Lightship Frying-Pan (LV-115)
In 1854, because of complaints from mariners that the height of the existing Bald Head Lighthouse was inadequate, and the light of its Third-order Fresnel lens wasn't bright enough to warn mariners of the shallow waters of the treacherous Frying Pan Shoals off the coast of Cape Fear in North Carolina, United States, the first lightship was stationed on the shoals, in lieu of a proposal to improve Bald Point Lighthouse. Lightships remained on station for 110 years.
On July 29, 1944, Lieutenant (jg) Clarence Samuels became the first Hispanic-American of African descent to command a lightship when he assumed command of the Frying Pan. The Bald Point lighthouse, and others, were turned off during the Civil War to avoid aiding the Northern ships.
The ship was replaced by a lighttower in 1964. The lighttower, a Texas tower, was manned until 1979, is a great diving spot and still stands.
This ship, LV-115, was the last of nine ships that served in succession, with some alternation, at the Frying Pan Shoals station during and since the American Civil War.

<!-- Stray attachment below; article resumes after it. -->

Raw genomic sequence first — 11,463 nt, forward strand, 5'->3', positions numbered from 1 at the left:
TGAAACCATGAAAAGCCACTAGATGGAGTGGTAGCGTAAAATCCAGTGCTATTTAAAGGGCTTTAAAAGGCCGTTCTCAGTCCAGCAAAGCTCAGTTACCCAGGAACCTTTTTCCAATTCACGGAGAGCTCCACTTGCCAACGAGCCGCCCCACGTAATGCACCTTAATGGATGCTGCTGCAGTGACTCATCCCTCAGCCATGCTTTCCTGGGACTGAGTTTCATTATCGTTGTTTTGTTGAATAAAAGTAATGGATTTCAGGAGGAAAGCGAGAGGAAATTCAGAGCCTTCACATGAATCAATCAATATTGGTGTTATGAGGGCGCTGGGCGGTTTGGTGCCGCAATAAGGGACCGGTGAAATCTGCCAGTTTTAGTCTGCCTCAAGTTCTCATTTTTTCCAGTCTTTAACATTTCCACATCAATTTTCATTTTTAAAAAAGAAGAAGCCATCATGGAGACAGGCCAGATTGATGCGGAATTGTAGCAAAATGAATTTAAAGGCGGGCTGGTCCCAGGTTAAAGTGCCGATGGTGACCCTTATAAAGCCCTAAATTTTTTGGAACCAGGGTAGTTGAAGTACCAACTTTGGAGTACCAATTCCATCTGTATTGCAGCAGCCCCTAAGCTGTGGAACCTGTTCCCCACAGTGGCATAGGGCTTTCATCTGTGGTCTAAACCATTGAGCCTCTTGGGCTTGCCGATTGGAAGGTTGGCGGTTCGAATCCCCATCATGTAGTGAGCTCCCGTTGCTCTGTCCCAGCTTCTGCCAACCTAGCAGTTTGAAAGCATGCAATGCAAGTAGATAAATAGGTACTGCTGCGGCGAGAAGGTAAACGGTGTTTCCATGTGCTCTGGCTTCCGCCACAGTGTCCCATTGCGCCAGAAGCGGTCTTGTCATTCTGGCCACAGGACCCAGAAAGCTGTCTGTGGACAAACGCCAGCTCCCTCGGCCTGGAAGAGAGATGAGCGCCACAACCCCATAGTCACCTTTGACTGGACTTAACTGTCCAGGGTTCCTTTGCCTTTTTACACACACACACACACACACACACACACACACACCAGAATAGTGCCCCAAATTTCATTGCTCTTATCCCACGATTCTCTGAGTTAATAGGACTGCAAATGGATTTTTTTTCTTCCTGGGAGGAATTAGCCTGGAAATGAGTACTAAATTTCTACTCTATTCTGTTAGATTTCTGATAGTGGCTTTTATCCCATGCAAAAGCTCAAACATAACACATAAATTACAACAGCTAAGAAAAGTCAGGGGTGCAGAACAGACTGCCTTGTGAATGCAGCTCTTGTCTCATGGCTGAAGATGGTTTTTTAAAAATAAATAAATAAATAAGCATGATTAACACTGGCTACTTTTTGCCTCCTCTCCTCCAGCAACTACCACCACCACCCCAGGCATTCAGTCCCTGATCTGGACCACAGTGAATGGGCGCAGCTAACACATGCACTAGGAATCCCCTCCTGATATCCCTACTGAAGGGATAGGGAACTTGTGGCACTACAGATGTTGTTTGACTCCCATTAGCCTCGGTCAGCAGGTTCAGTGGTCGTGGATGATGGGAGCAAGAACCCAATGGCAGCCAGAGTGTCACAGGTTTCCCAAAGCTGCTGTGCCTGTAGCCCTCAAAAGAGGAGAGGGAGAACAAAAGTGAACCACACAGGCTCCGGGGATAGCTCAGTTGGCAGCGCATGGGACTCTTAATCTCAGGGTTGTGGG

LV-115 was built in 1929-1930 by Charleston Drydock and Machine Co. for a contract price of $274,434. Keel was laid January 30, 1929 with launch on August 30 and delivery on April 8, 1930.
Frying Pan served at Frying Pan Shoals from 1930 to 1942, and again from 1945 to 1964. During World War II the ship was used as an examination vessel, as part of training.
Frying Pan was retired from duty at Frying Pan Shoals in 1964. It served briefly as a relief ship at Cape May, New Jersey, and then was decommissioned in 1965. The ship sank in 1986. It was raised in 1987, then resold and eventually restoration began in 1988. It was listed on the National Register of Historic Places in 1999.
Frying Pan is one of about 13 surviving American lightships, out of about 100 built. Three other lightships, Ambrose at South Street Seaport, Nantucket at Oyster Bay, Long Island, and Chesapeake at Baltimore Inner Harbor became National Historic Landmarks and are open to the public as museum ships.